Cybercrime , Fraud Management & Cybercrime , Legislation & Litigation

UK National Crime Agency Head Calls for Hacking Law Updates

Graeme Biggar Says Law Stymies Prosecutions of Foreign Hackers
UK National Crime Agency Head Calls for Hacking Law Updates
Graeme Biggar, director general of the U.K. National Crime Agency, testifies June 19, 2023, before the Joint Committee on National Security Strategy. (Image: U.K. Parliament)

A British cyber law that criminalizes hacking and other intrusion activities is outdated, often hindering law enforcement action against cyber crooks, U.K. lawmakers heard during a parliamentary hearing on cybercrime.

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The Computer Misuse Act of 1990 criminalizes unauthorized access to computer systems and data, as well as damaging or destroying data.

The 32-year-old law does not categorize data theft as a criminal offense, testified Graeme Biggar, the director general of the U.K's National Crime Agency, before a Monday session of the U.K. Parliament's Joint Committee on National Security Strategy.

"It is currently not an offense, or at least not an offense in a way that we can use effectively, to steal data. Nor is it an offense to handle stolen property, if it is data," Biggar said. "Those are major impediments for us in being able to investigate and disrupt the crime."

Biggar also called for an expansion of British authority to criminally prosecute foreign cybercriminals. Current law limits jurisdiction to U.K. persons or someone using U.K. infrastructure. As an example of the limitation that creates, Biggar cited February sanctions imposed against seven Russian nationals accused of developing and managing TrickBot malware (see: US and UK Sanction Members of Russian TrickBot Gang).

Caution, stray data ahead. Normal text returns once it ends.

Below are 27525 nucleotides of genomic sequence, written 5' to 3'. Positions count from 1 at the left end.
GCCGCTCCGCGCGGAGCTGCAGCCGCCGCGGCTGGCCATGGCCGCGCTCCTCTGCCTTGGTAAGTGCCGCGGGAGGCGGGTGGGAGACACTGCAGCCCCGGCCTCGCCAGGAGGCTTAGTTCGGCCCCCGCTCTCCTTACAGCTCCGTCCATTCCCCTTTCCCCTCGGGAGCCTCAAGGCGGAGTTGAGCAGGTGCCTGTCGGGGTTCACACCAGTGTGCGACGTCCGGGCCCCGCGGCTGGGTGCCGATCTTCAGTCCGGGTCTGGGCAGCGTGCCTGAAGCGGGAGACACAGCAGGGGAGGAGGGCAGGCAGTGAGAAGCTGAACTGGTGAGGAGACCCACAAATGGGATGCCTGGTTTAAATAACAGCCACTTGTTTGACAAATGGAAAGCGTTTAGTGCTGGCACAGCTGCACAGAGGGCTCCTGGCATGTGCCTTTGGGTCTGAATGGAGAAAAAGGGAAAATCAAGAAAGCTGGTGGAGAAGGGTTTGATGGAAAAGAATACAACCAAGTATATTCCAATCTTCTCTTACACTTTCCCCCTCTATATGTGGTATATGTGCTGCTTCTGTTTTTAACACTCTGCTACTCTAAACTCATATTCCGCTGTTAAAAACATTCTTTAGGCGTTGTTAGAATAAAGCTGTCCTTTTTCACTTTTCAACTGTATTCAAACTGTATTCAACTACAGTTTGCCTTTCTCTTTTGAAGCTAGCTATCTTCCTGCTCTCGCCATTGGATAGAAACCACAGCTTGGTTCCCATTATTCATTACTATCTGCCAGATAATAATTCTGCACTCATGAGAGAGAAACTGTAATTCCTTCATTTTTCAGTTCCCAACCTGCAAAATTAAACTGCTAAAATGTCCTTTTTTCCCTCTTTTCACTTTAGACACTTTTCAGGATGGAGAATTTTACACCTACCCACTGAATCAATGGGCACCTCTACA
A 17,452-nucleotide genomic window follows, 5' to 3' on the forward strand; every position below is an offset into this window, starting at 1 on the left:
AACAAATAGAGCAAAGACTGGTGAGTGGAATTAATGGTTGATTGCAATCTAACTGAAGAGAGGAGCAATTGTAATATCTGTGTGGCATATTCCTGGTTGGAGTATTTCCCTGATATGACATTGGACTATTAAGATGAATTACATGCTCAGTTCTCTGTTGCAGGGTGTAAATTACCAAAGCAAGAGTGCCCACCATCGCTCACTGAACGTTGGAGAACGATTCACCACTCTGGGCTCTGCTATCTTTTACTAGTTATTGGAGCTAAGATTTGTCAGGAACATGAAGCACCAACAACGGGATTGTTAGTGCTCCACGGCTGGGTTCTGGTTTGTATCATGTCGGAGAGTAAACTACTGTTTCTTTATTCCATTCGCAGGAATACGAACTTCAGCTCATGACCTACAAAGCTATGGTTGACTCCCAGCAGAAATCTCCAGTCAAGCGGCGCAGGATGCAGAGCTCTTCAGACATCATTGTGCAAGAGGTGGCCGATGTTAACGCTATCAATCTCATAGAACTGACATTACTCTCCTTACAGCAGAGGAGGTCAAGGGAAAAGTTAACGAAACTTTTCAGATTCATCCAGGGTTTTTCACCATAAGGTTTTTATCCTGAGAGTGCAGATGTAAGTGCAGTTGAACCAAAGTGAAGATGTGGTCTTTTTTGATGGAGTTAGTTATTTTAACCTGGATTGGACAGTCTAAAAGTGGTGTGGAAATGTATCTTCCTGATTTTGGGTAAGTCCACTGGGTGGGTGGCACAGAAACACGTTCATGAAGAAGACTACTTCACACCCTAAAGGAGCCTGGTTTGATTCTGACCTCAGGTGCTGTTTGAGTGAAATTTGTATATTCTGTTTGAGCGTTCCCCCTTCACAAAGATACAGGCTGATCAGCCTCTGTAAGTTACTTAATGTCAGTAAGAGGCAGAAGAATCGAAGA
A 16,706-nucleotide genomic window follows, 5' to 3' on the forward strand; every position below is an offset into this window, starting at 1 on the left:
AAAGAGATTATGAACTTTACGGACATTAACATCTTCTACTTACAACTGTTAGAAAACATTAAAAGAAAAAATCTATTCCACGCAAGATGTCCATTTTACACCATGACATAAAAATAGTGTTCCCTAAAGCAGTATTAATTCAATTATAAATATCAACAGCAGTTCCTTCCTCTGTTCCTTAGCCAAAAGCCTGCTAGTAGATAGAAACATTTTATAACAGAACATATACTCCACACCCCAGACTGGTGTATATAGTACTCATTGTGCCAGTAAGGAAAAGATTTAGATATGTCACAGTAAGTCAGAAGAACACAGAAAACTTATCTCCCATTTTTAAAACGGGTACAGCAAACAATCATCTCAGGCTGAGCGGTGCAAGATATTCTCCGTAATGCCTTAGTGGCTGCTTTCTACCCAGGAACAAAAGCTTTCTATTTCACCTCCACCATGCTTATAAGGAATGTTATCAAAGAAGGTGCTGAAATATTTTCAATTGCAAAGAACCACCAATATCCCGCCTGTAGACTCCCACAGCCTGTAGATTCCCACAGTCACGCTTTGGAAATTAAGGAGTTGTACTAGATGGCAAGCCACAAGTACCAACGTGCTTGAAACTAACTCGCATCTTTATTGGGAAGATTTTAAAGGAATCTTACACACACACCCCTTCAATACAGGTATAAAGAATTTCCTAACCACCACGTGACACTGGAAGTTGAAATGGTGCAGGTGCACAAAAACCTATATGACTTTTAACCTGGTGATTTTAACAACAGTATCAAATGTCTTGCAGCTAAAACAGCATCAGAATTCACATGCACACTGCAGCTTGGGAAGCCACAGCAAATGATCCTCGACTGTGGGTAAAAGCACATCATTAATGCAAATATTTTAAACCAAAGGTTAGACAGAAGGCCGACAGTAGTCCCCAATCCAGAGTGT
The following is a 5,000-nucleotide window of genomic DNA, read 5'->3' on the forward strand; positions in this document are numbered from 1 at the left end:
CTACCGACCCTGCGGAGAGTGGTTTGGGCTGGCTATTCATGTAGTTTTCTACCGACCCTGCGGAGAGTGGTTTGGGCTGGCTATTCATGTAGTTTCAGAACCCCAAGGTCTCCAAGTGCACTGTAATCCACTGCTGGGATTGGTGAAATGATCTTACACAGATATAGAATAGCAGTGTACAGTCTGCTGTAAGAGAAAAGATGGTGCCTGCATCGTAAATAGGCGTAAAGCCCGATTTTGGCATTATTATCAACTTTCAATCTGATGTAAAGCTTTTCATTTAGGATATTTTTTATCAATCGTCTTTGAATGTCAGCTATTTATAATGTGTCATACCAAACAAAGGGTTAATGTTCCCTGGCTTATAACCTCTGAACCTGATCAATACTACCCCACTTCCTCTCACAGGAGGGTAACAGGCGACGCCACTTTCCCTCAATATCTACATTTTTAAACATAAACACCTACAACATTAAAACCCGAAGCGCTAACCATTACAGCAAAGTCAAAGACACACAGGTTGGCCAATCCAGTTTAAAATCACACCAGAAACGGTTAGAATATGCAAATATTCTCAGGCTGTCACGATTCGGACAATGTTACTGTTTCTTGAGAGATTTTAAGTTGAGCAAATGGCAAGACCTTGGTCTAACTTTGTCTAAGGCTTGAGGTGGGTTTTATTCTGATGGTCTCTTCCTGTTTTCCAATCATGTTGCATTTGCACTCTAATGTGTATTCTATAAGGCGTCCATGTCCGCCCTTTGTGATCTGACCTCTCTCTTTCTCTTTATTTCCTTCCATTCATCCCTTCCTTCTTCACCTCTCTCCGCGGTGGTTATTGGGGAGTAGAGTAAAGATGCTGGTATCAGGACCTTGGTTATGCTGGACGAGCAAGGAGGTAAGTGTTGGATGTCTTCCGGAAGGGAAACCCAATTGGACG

"What we're not in a position to do, because they are based overseas, they are not U.K. citizens and they weren't using U.K. infrastructure, is to have arrest warrants out against them."

Such a change would allow the NCA and other federal British agencies to obtain criminal warrants against crooks, which would put the person of interest on Interpol's wanted list, facilitating the criminal's potential extradition to the United Kingdom for criminal trial.

The U.K government in February opened public consultation to introduce changes to the law (see: Computer Crime: Britain Plans to Overhaul 32-Year-Old Law).

Security researchers are calling for changes to the act to ensure that bug bounties and pen testing aren't criminal offenses under the statute prohibiting unauthorized access to a computer system. The U.K. Ministry of Defense in 2020 affirmed that it will not prosecute researchers who comply with its disclosure policy. The civilian government contracts with HackerOne for vulnerability reports pertaining to official websites.


About the Author

Akshaya Asokan

Akshaya Asokan

Senior Correspondent, ISMG

Asokan is a U.K.-based senior correspondent for Information Security Media Group's global news desk. She previously worked with IDG and other publications, reporting on developments in technology, minority rights and education.




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